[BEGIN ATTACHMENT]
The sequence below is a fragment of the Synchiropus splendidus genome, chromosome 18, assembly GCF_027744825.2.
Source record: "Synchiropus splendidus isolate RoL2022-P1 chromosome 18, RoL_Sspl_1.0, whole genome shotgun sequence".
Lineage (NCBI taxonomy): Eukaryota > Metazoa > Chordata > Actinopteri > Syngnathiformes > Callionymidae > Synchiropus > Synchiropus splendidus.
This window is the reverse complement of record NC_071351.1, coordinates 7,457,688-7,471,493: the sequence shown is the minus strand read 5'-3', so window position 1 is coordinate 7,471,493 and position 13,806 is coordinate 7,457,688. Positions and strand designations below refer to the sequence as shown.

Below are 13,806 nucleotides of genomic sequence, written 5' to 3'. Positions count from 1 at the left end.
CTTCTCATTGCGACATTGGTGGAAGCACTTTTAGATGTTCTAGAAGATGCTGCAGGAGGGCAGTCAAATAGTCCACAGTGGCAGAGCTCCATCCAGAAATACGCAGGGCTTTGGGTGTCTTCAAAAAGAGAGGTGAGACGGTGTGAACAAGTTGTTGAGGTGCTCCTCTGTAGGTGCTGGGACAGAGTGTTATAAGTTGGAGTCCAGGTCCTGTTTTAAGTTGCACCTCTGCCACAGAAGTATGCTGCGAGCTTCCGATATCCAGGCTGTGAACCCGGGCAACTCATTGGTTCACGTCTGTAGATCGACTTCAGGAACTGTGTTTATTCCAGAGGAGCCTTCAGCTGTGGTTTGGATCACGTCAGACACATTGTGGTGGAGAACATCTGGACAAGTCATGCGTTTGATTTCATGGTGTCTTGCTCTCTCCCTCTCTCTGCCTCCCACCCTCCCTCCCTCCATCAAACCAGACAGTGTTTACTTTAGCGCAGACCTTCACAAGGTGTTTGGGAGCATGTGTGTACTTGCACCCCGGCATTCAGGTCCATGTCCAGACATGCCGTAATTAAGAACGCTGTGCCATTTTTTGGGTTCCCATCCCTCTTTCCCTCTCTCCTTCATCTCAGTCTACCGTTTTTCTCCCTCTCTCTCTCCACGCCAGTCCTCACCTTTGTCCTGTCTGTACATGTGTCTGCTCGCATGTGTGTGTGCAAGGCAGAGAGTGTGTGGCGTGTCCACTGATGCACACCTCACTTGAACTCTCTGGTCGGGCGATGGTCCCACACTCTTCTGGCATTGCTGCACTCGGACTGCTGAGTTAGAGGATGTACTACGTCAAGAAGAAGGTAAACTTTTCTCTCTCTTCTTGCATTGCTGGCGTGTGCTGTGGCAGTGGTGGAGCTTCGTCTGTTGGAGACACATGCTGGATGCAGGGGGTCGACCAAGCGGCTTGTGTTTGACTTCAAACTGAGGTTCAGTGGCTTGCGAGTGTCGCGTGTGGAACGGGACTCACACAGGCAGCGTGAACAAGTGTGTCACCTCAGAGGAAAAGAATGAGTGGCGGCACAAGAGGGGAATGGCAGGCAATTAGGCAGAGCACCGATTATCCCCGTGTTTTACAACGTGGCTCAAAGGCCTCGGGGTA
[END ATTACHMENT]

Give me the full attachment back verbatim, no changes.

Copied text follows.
The sequence below is a fragment of the Synchiropus splendidus genome, chromosome 18, assembly GCF_027744825.2.
Source record: "Synchiropus splendidus isolate RoL2022-P1 chromosome 18, RoL_Sspl_1.0, whole genome shotgun sequence".
Lineage (NCBI taxonomy): Eukaryota > Metazoa > Chordata > Actinopteri > Syngnathiformes > Callionymidae > Synchiropus > Synchiropus splendidus.
This window is the reverse complement of record NC_071351.1, coordinates 7,457,688-7,471,493: the sequence shown is the minus strand read 5'-3', so window position 1 is coordinate 7,471,493 and position 13,806 is coordinate 7,457,688. Positions and strand designations below refer to the sequence as shown.

Below are 13,806 nucleotides of genomic sequence, written 5' to 3'. Positions count from 1 at the left end.
CTTCTCATTGCGACATTGGTGGAAGCACTTTTAGATGTTCTAGAAGATGCTGCAGGAGGGCAGTCAAATAGTCCACAGTGGCAGAGCTCCATCCAGAAATACGCAGGGCTTTGGGTGTCTTCAAAAAGAGAGGTGAGACGGTGTGAACAAGTTGTTGAGGTGCTCCTCTGTAGGTGCTGGGACAGAGTGTTATAAGTTGGAGTCCAGGTCCTGTTTTAAGTTGCACCTCTGCCACAGAAGTATGCTGCGAGCTTCCGATATCCAGGCTGTGAACCCGGGCAACTCATTGGTTCACGTCTGTAGATCGACTTCAGGAACTGTGTTTATTCCAGAGGAGCCTTCAGCTGTGGTTTGGATCACGTCAGACACATTGTGGTGGAGAACATCTGGACAAGTCATGCGTTTGATTTCATGGTGTCTTGCTCTCTCCCTCTCTCTGCCTCCCACCCTCCCTCCCTCCATCAAACCAGACAGTGTTTACTTTAGCGCAGACCTTCACAAGGTGTTTGGGAGCATGTGTGTACTTGCACCCCGGCATTCAGGTCCATGTCCAGACATGCCGTAATTAAGAACGCTGTGCCATTTTTTGGGTTCCCATCCCTCTTTCCCTCTCTCCTTCATCTCAGTCTACCGTTTTTCTCCCTCTCTCTCTCCACGCCAGTCCTCACCTTTGTCCTGTCTGTACATGTGTCTGCTCGCATGTGTGTGTGCAAGGCAGAGAGTGTGTGGCGTGTCCACTGATGCACACCTCACTTGAACTCTCTGGTCGGGCGATGGTCCCACACTCTTCTGGCATTGCTGCACTCGGACTGCTGAGTTAGAGGATGTACTACGTCAAGAAGAAGGTAAACTTTTCTCTCTCTTCTTGCATTGCTGGCGTGTGCTGTGGCAGTGGTGGAGCTTCGTCTGTTGGAGACACATGCTGGATGCAGGGGGTCGACCAAGCGGCTTGTGTTTGACTTCAAACTGAGGTTCAGTGGCTTGCGAGTGTCGCGTGTGGAACGGGACTCACACAGGCAGCGTGAACAAGTGTGTCACCTCAGAGGAAAAGAATGAGTGGCGGCACAAGAGGGGAATGGCAGGCAATTAGGCAGAGCACCGATTATCCCCGTGTTTTACAACGTGGCTCAAAGGCCTCGGGGTA